Last month, the President tweeted that Republicans were developing a “really great” health care plan with “far lower premiums” than Obamacare and that a vote will be taken “right after” the election.
The administration’s reversal came after District Judge Reed O’Connor ruled in favor of several Republican state attorneys general and governors in December and held that the entire law must fall. O’Connor, who sits on the US District Court for the Northern District of Texas, put his ruling on hold pending appeal.
The new position has drawn criticism from supporters of the law as well as some opponents.
“The Department of Justice disregarded its own long-standing norms and practices in refusing to defend a readily defensible federal law and failing to urge the court to dismiss this case in the first place,” said Jonathan H. Adler, a professor of law at Case Western Reserve University School of Law who is no fan of the health care law but has questioned the current legal challenge, on Wednesday.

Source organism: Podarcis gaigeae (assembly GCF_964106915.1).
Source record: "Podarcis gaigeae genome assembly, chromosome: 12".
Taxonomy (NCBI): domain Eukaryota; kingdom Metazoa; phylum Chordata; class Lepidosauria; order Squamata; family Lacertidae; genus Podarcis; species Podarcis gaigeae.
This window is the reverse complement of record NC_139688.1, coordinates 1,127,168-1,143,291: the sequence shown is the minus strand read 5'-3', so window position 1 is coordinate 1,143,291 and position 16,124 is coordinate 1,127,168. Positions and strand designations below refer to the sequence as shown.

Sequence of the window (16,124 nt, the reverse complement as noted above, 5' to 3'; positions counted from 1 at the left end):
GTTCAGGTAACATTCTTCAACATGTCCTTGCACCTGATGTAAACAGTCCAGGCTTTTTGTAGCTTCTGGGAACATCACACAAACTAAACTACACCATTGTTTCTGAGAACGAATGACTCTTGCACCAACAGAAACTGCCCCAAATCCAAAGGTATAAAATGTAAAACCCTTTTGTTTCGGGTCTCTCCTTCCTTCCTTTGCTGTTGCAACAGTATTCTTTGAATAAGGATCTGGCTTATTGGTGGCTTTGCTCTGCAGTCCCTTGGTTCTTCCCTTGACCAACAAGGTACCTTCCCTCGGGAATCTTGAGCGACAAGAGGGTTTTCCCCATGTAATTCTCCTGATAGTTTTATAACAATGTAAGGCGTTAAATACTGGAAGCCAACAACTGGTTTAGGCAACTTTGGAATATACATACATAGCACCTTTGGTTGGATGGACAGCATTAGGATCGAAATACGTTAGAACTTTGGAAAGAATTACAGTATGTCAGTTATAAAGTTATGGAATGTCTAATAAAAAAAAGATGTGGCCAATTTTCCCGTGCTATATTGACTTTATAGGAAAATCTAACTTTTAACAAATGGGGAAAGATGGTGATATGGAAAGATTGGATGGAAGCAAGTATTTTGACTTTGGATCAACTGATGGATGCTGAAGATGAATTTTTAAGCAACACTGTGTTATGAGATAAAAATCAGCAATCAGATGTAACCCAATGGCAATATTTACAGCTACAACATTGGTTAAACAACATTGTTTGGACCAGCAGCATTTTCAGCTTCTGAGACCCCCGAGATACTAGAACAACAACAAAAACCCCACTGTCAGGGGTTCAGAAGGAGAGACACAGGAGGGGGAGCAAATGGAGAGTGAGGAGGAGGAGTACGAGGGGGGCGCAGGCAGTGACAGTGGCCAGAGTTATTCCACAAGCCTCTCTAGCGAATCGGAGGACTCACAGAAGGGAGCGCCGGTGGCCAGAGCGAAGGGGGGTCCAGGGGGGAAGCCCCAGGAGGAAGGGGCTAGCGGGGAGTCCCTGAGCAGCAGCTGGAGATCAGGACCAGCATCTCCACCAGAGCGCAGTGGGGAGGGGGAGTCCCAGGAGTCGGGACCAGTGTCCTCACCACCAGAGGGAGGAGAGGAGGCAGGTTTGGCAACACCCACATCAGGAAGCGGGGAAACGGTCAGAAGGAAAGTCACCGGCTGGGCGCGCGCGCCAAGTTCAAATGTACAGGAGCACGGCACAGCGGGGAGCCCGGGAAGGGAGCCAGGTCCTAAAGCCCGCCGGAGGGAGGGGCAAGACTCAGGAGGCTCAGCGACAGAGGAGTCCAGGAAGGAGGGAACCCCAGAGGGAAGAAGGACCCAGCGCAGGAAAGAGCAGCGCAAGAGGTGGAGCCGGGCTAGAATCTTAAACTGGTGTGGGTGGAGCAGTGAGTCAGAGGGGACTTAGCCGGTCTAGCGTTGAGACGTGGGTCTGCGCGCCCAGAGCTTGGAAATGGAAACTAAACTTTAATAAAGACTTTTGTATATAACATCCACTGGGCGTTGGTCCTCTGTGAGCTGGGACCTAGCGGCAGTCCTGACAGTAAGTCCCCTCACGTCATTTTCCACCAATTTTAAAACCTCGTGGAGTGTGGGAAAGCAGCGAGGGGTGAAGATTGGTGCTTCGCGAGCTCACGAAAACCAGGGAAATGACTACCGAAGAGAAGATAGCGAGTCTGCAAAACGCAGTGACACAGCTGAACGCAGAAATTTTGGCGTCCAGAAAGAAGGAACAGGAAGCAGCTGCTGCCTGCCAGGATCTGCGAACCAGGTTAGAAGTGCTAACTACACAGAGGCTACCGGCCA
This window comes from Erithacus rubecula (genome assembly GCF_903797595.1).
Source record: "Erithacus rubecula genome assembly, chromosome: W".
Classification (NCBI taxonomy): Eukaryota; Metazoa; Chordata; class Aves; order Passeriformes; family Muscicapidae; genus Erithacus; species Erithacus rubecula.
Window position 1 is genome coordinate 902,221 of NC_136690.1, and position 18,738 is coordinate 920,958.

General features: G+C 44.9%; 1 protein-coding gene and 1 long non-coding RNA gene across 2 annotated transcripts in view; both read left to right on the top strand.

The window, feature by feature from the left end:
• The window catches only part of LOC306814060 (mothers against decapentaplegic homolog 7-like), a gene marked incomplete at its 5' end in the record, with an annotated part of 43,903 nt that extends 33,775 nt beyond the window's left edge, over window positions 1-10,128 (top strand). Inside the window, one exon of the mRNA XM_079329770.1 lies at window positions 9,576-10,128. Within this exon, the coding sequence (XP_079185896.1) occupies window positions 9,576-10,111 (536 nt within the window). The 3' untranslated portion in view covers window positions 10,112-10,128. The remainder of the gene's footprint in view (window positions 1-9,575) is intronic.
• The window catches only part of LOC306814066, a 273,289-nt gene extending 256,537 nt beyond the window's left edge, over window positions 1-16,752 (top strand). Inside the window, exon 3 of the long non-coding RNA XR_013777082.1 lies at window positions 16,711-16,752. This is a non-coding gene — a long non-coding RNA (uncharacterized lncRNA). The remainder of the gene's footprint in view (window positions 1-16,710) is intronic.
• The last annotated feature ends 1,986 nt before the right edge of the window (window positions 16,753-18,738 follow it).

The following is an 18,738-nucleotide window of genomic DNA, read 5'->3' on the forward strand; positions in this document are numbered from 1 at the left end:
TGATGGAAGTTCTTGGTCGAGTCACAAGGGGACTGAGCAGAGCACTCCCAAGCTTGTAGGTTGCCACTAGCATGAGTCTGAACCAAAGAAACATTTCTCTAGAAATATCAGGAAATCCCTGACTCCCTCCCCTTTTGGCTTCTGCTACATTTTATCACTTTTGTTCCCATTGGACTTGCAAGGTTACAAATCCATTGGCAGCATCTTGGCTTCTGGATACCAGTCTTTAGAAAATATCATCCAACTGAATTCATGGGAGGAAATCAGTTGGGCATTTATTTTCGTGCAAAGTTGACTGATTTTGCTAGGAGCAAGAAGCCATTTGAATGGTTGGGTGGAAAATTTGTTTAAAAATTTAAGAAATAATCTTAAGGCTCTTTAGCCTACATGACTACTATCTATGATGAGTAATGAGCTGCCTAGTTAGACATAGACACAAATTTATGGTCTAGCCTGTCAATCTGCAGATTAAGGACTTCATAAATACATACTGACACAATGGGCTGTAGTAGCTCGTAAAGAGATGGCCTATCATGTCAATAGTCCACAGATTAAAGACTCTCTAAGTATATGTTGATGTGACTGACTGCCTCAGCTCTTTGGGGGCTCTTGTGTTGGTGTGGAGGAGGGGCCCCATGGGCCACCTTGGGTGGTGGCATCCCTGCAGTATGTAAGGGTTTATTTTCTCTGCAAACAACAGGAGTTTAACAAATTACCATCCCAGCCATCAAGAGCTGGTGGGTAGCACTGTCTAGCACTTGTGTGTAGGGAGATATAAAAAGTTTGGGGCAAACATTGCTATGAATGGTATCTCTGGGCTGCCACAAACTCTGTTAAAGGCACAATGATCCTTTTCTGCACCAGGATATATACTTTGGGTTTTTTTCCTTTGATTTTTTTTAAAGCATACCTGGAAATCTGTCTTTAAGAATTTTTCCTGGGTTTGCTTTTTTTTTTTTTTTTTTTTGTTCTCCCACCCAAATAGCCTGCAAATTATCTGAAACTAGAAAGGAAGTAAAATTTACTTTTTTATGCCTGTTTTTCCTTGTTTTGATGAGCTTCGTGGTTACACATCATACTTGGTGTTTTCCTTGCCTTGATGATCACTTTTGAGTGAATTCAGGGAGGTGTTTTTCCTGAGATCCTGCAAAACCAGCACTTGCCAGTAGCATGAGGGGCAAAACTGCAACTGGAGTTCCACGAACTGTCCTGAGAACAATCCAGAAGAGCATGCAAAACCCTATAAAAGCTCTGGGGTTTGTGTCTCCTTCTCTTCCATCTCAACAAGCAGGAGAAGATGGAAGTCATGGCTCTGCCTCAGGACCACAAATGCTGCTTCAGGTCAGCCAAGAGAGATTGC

Wednesday’s 50-page filing expands on the government’s new legal position.
“Allowing some of the reforms to go into effect without others with which they are inextricably linked would not be giving effect to the statute but rewriting it, which is the prerogative of Congress rather than the courts,” Hunt wrote.
If the appeals court agrees, it would wipe away the “guaranteed issue” and “community rating” provisions, which pertain to preexisting conditions, but it would also invalidate other parts of the law — such as Medicaid expansion — that have nothing to do with the individual mandate.